A BBC broadcast of Enoch Powell’s Rivers of Blood speech on Radio Four solicited mixed reaction from listeners.
The broadcaster hailed the programme marking the 50th anniversary of the address a “rigorous journalistic analysis of a historical political speech.
A spokesman added it was “not an endorsement of the controversial views”.
The 1968 anti-immigration speech was read out by actor Ian McDiarmid on Radio 4’s Archive On 4 programme on Saturday.
It was read out in full for the first time on British radio, but in chunks interspersed with discussion about the speech.
Homeland star David Harewood led criticism of the broadcast.
Harewood, who played a CIA boss in TV hit Homeland, tweeted: “Dear BBCRadio4. I don’t need that speech analysed.
“I know exactly what it meant because I felt it. On my way to school, on my way home, every time I went into town and basically whenever I went outside in the late 70s and 80s.
“I tried not to listen then, so I won’t listen now.”
Labour peer Lord Andrew Adonis had asked watchdog Ofcom to intervene and instruct the BBC not to broadcast the speech, which he describes as “incendiary and racist”.
Another listener wrote: “BBC R4’s airing of the rivers of blood speech last night was a joke. It had to be paused every 5 minutes so ‘objective’ commentators could say what a monster he was. Final comment by presenter: “He was both a racialist and a racist”.
A third added: “Unfortunately, the BBC have got it totally wrong to broadcast the ‘Rivers of Blood’ speech on Radio 4. He should be shunned and remain obscure because of his blatant racism and xenophobia within the 1968 speech.”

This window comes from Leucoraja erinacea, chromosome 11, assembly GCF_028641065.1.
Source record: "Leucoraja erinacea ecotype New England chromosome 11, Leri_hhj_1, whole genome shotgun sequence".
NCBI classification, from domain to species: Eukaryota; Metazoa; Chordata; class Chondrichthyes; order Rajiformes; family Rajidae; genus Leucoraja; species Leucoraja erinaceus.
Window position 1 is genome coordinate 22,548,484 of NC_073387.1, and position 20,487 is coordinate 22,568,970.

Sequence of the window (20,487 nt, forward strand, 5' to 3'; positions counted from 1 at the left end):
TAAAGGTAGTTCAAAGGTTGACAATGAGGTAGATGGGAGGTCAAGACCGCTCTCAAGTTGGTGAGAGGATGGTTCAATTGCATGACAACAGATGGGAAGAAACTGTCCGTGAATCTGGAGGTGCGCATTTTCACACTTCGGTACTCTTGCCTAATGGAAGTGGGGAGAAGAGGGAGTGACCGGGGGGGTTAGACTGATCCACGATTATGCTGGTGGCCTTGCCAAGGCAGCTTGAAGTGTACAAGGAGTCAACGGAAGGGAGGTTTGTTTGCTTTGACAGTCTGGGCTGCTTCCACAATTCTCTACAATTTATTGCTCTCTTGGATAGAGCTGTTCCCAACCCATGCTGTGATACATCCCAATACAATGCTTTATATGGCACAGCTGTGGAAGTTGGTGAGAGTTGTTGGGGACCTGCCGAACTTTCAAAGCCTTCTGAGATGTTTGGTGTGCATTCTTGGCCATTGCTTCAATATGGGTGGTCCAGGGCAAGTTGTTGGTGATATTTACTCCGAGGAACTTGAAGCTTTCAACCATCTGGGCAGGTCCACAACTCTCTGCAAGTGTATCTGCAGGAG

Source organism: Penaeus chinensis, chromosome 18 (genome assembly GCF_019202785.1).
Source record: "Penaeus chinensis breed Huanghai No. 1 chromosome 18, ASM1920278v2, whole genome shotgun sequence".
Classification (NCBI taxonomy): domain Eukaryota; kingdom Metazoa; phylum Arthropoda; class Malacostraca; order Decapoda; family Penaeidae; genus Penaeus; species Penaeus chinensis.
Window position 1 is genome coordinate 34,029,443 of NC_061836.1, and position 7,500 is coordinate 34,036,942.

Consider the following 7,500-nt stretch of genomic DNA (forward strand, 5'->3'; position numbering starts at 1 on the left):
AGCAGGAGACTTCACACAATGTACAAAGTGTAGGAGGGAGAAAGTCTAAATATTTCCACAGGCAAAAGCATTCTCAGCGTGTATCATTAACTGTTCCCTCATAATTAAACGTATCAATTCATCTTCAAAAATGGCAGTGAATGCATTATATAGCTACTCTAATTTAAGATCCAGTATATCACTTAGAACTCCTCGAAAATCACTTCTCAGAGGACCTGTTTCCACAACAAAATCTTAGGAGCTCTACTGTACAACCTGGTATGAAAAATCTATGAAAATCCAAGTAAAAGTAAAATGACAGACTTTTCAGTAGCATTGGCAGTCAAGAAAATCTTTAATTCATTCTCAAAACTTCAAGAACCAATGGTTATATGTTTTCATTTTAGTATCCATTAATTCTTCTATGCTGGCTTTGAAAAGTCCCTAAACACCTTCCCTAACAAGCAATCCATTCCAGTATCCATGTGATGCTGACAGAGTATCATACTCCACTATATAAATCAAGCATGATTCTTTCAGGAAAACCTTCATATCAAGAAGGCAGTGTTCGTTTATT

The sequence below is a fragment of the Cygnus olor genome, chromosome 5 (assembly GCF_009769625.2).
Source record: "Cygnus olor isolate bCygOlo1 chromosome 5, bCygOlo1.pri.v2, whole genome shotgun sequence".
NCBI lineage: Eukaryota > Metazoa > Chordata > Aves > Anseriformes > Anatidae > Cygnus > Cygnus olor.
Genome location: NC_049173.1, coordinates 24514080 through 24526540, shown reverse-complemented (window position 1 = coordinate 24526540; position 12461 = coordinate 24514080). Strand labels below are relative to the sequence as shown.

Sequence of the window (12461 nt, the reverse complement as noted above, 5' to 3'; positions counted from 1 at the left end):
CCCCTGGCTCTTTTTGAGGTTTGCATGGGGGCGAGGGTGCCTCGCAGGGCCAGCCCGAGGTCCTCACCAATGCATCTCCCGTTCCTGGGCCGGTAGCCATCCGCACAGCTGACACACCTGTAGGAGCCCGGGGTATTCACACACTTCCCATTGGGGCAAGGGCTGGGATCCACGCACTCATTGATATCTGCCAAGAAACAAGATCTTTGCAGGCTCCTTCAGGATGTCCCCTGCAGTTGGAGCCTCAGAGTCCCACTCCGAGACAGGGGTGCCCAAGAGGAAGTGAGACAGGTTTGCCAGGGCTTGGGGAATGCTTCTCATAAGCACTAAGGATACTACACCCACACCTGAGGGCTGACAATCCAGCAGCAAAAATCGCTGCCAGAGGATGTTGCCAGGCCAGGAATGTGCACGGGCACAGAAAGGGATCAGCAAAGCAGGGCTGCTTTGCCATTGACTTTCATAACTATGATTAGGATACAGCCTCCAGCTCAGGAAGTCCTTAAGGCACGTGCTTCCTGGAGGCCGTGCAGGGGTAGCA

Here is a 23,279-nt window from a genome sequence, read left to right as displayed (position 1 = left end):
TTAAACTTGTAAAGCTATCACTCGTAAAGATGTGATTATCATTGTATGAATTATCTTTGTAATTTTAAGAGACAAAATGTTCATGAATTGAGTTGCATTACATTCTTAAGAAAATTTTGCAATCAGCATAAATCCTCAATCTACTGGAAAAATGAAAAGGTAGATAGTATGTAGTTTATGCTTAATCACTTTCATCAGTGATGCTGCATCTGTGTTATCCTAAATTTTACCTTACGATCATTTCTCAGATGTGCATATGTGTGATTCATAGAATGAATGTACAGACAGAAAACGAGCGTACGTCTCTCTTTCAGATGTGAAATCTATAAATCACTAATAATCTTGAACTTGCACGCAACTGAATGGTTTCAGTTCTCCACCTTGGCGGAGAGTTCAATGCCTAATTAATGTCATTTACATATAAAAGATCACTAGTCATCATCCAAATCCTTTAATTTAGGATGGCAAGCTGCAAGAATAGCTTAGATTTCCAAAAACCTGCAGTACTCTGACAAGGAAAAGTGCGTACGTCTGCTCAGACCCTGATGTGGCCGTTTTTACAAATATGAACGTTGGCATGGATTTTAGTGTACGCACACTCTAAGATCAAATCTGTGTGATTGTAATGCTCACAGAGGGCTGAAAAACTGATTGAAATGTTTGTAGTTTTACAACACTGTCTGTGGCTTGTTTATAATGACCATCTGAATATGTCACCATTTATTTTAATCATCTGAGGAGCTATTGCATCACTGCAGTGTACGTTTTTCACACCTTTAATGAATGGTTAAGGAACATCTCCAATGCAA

But some listeners welcomed the broadcast.
Paul Embery wrote: “Archive on 4 about Enoch Powell, was insightful, sensitive, analytical and balanced.
“The idea, peddled by the usual self-appointed censors, that it would persuade hordes of Radio 4 listeners to become violent racists was always preposterous.”
And Jeremy Duns added: “Didn’t see anything wrong with Radio 4’s programme on Enoch Powell. Solid documentary, and the full speech made it clearer just how racist and wrong it was (also pompous). I’d have preferred to hear Powell than an actor.”
The speech included observations on immigrants taken from Powell’s Wolverhampton constituents.
The 45 minute speech is widely believed to have incited racism against immigrants and led to Powell being dismissed from the Conservative Party. In it, Powell proposed a policy encouraging people who had come to the UK from abroad to return their country of origin.
It ended with a reference to a line in Virgil’s poem Aeneid when civil war in Italy is predicted using the phrase “the River Tiber foaming with much blood”.
Powell died aged 95 in 1988.
A BBC spokesman said prior to the broadcast: “Many people know of this controversial speech but few have heard it beyond soundbites. Radio 4’s well established programme Archive on 4 reflects in detail on historical events and, in order to assess the speech fully and its impact on the immigration debate, it will be analysed by a wide range of contributors including many anti-racism campaigners.”